Jobs | WOSU Radio

Jobs

Updated at 4:46 p.m. ET

Hiring slowed sharply last month, as U.S. employers added just 75,000 jobs. The unemployment rate held steady at 3.6%.

The monthly snapshot from the Labor Department suggests businesses are increasingly cautious in the face of the Trump administration's ongoing trade wars.

Danavan McIntosh programs the 3-D printer in a tech lab at Goodwill Columbus.
Leticia Wiggins / WOSU

During an early shift at FedEx, Danavan McIntosh made his way down a tall ladder. He'd done it a million times before. This time, he felt himself falling.

Brittany Smith grew up mostly in Detroit, earning a master's degree in public health from the University of Michigan. But when she and her then-boyfriend, Sam, began their careers, they ran into roadblocks. It was 2013, and Detroit was still struggling from the effects of the Great Recession. Sam Smith couldn't find full-time work. His job as a college career counselor wrapped when the campus where he worked shut down.

They began looking for an out.

Gaby Gemetti thought she was failing. After having a second child, she struggled to be a good mom and also a good employee.

"I felt like I wasn't a good mother," she says. "I was waking up in the middle of the night thinking about, 'Oh, my presentation,' or just work in general."

So, even though Gemetti was moving up the management ranks at a top tech company in Silicon Valley, she gave up the job four years ago to stay home in Santa Clara, Calif. As hard as it was, Gemetti's decision was particularly driven by her son's needs, when he started requiring regular therapy.

Dashawn Hodge found his first job through the Boys and Girls Club's Summer Work Program.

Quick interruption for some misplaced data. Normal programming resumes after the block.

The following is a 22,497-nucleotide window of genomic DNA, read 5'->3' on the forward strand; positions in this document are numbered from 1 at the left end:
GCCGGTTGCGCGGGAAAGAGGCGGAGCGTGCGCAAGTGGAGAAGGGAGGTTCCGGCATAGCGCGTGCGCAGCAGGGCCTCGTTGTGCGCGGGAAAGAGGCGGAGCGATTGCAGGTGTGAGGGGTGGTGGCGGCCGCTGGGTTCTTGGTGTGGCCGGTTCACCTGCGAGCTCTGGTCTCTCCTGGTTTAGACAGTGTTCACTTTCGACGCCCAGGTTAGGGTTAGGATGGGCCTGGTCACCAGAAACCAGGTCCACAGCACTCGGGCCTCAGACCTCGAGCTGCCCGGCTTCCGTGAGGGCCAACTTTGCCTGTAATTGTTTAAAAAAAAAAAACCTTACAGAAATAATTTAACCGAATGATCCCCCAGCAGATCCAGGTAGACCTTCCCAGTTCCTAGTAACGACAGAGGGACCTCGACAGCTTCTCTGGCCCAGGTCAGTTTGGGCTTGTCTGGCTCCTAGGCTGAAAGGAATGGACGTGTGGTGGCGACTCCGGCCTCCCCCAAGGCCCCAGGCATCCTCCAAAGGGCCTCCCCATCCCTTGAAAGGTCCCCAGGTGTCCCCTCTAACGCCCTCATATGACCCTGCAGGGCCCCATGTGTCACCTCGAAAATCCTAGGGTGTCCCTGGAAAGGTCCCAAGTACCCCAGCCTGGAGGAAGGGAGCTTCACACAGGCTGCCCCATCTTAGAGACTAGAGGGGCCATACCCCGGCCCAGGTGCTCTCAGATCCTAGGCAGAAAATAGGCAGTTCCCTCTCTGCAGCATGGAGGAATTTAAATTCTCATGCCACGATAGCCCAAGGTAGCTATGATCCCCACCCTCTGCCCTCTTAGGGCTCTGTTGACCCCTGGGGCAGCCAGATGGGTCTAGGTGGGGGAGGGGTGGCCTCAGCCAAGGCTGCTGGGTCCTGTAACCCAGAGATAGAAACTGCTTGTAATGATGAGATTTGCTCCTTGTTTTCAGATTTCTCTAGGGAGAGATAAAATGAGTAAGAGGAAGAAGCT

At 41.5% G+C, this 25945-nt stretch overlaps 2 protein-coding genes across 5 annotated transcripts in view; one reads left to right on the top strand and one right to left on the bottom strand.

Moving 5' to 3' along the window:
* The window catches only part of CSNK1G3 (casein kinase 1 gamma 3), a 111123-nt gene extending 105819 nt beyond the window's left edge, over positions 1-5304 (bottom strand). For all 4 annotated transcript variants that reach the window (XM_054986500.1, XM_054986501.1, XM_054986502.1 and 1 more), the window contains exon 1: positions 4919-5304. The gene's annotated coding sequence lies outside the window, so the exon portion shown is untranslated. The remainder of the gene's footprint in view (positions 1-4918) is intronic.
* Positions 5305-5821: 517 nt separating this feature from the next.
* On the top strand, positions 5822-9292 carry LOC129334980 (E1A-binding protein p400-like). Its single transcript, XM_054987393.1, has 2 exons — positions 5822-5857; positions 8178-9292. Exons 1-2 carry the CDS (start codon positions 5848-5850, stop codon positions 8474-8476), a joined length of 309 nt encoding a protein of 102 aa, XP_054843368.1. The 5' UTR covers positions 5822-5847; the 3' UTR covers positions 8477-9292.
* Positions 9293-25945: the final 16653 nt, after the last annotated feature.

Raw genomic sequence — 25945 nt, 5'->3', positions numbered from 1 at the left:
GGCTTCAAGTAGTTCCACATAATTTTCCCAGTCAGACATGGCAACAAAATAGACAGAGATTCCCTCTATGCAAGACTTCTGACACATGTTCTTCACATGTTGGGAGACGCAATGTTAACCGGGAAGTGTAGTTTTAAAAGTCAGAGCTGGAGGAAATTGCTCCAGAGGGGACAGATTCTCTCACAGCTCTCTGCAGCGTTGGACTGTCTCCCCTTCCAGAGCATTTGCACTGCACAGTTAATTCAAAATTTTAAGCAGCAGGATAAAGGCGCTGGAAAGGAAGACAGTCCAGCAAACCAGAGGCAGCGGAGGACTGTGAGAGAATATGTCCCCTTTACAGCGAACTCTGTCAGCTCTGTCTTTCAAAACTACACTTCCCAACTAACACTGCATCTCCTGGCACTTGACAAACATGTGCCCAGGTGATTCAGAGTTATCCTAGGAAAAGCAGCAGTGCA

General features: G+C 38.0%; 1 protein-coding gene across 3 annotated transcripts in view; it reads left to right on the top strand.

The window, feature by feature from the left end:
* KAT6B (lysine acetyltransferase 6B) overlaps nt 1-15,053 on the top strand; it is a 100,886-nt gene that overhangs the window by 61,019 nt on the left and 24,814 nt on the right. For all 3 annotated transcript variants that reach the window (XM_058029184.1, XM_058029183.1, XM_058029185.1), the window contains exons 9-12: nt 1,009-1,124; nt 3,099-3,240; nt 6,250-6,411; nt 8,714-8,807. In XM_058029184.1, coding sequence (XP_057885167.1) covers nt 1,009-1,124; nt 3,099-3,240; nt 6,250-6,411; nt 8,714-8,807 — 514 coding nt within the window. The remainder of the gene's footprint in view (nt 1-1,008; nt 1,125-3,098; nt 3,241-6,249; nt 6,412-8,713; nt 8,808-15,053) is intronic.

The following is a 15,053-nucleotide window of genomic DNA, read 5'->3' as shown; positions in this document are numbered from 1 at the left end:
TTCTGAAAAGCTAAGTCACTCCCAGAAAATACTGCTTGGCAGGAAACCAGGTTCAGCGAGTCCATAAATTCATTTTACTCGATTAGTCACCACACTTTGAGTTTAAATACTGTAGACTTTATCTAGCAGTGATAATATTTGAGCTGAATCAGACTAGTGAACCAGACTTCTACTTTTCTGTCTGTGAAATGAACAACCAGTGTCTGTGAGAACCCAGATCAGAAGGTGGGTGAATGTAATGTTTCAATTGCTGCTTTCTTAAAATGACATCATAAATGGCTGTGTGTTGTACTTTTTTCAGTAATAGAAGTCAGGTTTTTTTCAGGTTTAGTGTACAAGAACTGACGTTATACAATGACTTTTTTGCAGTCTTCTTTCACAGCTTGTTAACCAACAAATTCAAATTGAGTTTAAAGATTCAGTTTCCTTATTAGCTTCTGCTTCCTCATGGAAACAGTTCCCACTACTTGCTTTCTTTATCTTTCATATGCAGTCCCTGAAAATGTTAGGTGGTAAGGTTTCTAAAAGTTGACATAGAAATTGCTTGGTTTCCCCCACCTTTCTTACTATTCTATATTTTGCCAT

Leticia Wiggins / WOSU

Dashawn Hodge is just a normal 14-year-old boy who hates cutting the grass.

“My mom told me when I get home, I gotta cut the grass,” he says. “I looked at her like, ‘No, I can’t cut the grass!”

Members of United Auto Workers Local 1112 are more skeptical than optimistic after the announcement Wednesday that General Motors is in talks to sell its Lordstown plant to Cincinnati-based Workhorse Group, an upstart maker of electric trucks.

Many are shocked the company would rather sell the plant than assign a new GM vehicle to be built in Lordstown.

Jordan Washington switched careers to be an electrician, which he's learning on the job as part of a five-year apprenticeship.
Rivet / WOSU

Driving a semi-truck is a job that gives you plenty of time to think – too much, actually, for Jordan Washington. He says the job paid well, and it was fun in the beginning until the monotony sunk in.

“But then after a while, I’m just like, 'O.K., I’m bored. This is not for me,’” Washington says.

Ohio House

A new bill in the Ohio House would crack down on elected officials at all levels who fail to show up to do those jobs. 

Online retail giant Amazon is hosting employment information sessions across the Miami Valley this week. The first was held Monday morning in Wilmington, where Amazon officials say they’re looking to hire hundreds of new workers at the company's new facility at Wilmington Air Park.

The jobs sorting packages and moving cargo are expected to start at $15 an hour -- a prospect that had attracted more than two dozen job seekers by 8 a.m. 

Ohio's Unemployment Rate Drops To 4.4 Percent

Apr 19, 2019
Pexels

Ohio's seasonally adjusted unemployment rate fell from February to March.

During his campaign for governor, Mike DeWine said he supports JobsOhio as a non-profit job creating entity, but he wants it to be more transparent. Now he’s deciding how to make that happen.

A program launched last July to reduce aggressive panhandling in Downtown Cincinnati is still showing good results.  

Paige Pfleger / WOSU

Deepa Halaharvi is a morning person.

"Eat, read, pray, and get ready to go to work," she says, laughing. "And usually I’m out the door around 6:15 or 6:30."

Updated at 8:45 a.m. ET

The U.S. labor market bounced back strongly in March after a lackluster showing in February.

U.S. employers added 196,000 jobs last month, the Labor Department reported Friday. That's a big improvement from February, when revised figures show just 33,000 jobs were added. But it's a slowdown from the last three months of 2018, when monthly job growth averaged 233,000.

Ohio Governor Mike DeWine speaks during a public inauguration ceremony at the Ohio Statehouse, Monday, Jan. 14, 2019, in Columbus.
Ty Greenlees / AP/Dayton Daily News, Pool

Ohio Governor Mike DeWine says the state’s non-profit jobs development company needs to be more transparent with the public and needs to combine efforts with other state agencies.

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